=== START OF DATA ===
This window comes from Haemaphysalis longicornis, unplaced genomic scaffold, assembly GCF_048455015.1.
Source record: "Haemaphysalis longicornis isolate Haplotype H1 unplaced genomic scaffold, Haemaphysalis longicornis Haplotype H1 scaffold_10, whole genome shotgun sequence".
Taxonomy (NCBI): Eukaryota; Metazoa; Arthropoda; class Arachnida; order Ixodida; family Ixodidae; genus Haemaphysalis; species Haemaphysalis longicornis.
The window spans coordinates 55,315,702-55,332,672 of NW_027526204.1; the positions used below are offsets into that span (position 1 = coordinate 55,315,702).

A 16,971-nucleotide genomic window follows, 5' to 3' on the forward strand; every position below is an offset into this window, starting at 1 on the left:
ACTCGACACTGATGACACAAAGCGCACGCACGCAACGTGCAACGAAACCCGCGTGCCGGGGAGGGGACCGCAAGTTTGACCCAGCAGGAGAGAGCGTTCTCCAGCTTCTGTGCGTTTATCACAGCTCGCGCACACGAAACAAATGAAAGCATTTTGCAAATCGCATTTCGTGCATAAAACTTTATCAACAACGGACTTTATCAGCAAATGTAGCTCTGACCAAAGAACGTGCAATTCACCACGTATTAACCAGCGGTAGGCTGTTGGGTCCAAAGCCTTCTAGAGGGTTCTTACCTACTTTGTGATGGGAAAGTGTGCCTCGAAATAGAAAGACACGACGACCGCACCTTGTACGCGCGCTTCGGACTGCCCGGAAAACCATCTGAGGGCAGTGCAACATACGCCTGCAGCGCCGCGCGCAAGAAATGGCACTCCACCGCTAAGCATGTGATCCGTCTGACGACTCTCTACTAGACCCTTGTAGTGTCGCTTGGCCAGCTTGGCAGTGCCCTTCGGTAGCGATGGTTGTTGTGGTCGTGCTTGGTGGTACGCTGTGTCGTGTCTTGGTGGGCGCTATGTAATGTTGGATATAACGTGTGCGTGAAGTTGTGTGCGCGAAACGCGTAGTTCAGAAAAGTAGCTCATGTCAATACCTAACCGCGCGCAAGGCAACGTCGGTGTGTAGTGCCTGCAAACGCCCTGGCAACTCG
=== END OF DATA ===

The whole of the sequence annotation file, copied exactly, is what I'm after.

This window comes from Haemaphysalis longicornis, unplaced genomic scaffold, assembly GCF_048455015.1.
Source record: "Haemaphysalis longicornis isolate Haplotype H1 unplaced genomic scaffold, Haemaphysalis longicornis Haplotype H1 scaffold_10, whole genome shotgun sequence".
Taxonomy (NCBI): Eukaryota; Metazoa; Arthropoda; class Arachnida; order Ixodida; family Ixodidae; genus Haemaphysalis; species Haemaphysalis longicornis.
The window spans coordinates 55,315,702-55,332,672 of NW_027526204.1; the positions used below are offsets into that span (position 1 = coordinate 55,315,702).

A 16,971-nucleotide genomic window follows, 5' to 3' on the forward strand; every position below is an offset into this window, starting at 1 on the left:
ACTCGACACTGATGACACAAAGCGCACGCACGCAACGTGCAACGAAACCCGCGTGCCGGGGAGGGGACCGCAAGTTTGACCCAGCAGGAGAGAGCGTTCTCCAGCTTCTGTGCGTTTATCACAGCTCGCGCACACGAAACAAATGAAAGCATTTTGCAAATCGCATTTCGTGCATAAAACTTTATCAACAACGGACTTTATCAGCAAATGTAGCTCTGACCAAAGAACGTGCAATTCACCACGTATTAACCAGCGGTAGGCTGTTGGGTCCAAAGCCTTCTAGAGGGTTCTTACCTACTTTGTGATGGGAAAGTGTGCCTCGAAATAGAAAGACACGACGACCGCACCTTGTACGCGCGCTTCGGACTGCCCGGAAAACCATCTGAGGGCAGTGCAACATACGCCTGCAGCGCCGCGCGCAAGAAATGGCACTCCACCGCTAAGCATGTGATCCGTCTGACGACTCTCTACTAGACCCTTGTAGTGTCGCTTGGCCAGCTTGGCAGTGCCCTTCGGTAGCGATGGTTGTTGTGGTCGTGCTTGGTGGTACGCTGTGTCGTGTCTTGGTGGGCGCTATGTAATGTTGGATATAACGTGTGCGTGAAGTTGTGTGCGCGAAACGCGTAGTTCAGAAAAGTAGCTCATGTCAATACCTAACCGCGCGCAAGGCAACGTCGGTGTGTAGTGCCTGCAAACGCCCTGGCAACTCG